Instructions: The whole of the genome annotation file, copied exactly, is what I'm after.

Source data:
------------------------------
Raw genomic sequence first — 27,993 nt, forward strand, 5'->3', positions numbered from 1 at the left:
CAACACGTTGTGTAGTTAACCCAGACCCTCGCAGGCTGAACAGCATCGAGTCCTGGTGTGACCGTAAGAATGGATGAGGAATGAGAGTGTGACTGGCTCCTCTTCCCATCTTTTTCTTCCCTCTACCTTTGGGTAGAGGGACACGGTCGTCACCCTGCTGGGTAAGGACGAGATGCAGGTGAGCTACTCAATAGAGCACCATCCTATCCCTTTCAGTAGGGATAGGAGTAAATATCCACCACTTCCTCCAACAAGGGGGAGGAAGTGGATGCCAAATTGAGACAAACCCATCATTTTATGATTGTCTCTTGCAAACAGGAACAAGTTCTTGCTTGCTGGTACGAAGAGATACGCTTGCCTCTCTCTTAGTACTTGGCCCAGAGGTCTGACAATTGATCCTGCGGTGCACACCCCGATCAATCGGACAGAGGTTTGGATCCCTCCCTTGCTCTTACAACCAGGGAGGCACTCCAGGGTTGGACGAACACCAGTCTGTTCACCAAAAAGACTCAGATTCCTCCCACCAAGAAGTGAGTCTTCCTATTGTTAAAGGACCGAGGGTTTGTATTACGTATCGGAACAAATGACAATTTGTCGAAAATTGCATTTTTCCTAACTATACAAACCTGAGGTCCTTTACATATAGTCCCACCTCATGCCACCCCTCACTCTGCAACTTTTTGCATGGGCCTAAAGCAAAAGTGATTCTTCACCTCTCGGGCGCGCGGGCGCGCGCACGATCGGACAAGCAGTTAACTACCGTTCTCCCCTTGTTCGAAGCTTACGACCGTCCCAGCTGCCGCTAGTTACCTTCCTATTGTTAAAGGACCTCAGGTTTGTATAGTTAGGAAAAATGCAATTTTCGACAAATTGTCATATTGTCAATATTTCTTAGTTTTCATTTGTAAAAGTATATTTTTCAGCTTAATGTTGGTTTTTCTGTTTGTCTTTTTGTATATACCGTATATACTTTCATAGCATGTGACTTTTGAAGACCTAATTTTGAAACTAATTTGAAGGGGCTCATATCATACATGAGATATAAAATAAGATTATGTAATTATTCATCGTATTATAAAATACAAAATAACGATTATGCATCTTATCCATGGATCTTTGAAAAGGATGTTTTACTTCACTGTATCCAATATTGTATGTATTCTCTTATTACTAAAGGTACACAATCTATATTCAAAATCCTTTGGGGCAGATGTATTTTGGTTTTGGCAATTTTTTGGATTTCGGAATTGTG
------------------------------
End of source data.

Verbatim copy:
Raw genomic sequence first — 27,993 nt, forward strand, 5'->3', positions numbered from 1 at the left:
CAACACGTTGTGTAGTTAACCCAGACCCTCGCAGGCTGAACAGCATCGAGTCCTGGTGTGACCGTAAGAATGGATGAGGAATGAGAGTGTGACTGGCTCCTCTTCCCATCTTTTTCTTCCCTCTACCTTTGGGTAGAGGGACACGGTCGTCACCCTGCTGGGTAAGGACGAGATGCAGGTGAGCTACTCAATAGAGCACCATCCTATCCCTTTCAGTAGGGATAGGAGTAAATATCCACCACTTCCTCCAACAAGGGGGAGGAAGTGGATGCCAAATTGAGACAAACCCATCATTTTATGATTGTCTCTTGCAAACAGGAACAAGTTCTTGCTTGCTGGTACGAAGAGATACGCTTGCCTCTCTCTTAGTACTTGGCCCAGAGGTCTGACAATTGATCCTGCGGTGCACACCCCGATCAATCGGACAGAGGTTTGGATCCCTCCCTTGCTCTTACAACCAGGGAGGCACTCCAGGGTTGGACGAACACCAGTCTGTTCACCAAAAAGACTCAGATTCCTCCCACCAAGAAGTGAGTCTTCCTATTGTTAAAGGACCGAGGGTTTGTATTACGTATCGGAACAAATGACAATTTGTCGAAAATTGCATTTTTCCTAACTATACAAACCTGAGGTCCTTTACATATAGTCCCACCTCATGCCACCCCTCACTCTGCAACTTTTTGCATGGGCCTAAAGCAAAAGTGATTCTTCACCTCTCGGGCGCGCGGGCGCGCGCACGATCGGACAAGCAGTTAACTACCGTTCTCCCCTTGTTCGAAGCTTACGACCGTCCCAGCTGCCGCTAGTTACCTTCCTATTGTTAAAGGACCTCAGGTTTGTATAGTTAGGAAAAATGCAATTTTCGACAAATTGTCATATTGTCAATATTTCTTAGTTTTCATTTGTAAAAGTATATTTTTCAGCTTAATGTTGGTTTTTCTGTTTGTCTTTTTGTATATACCGTATATACTTTCATAGCATGTGACTTTTGAAGACCTAATTTTGAAACTAATTTGAAGGGGCTCATATCATACATGAGATATAAAATAAGATTATGTAATTATTCATCGTATTATAAAATACAAAATAACGATTATGCATCTTATCCATGGATCTTTGAAAAGGATGTTTTACTTCACTGTATCCAATATTGTATGTATTCTCTTATTACTAAAGGTACACAATCTATATTCAAAATCCTTTGGGGCAGATGTATTTTGGTTTTGGCAATTTTTTGGATTTCGGAATTGTG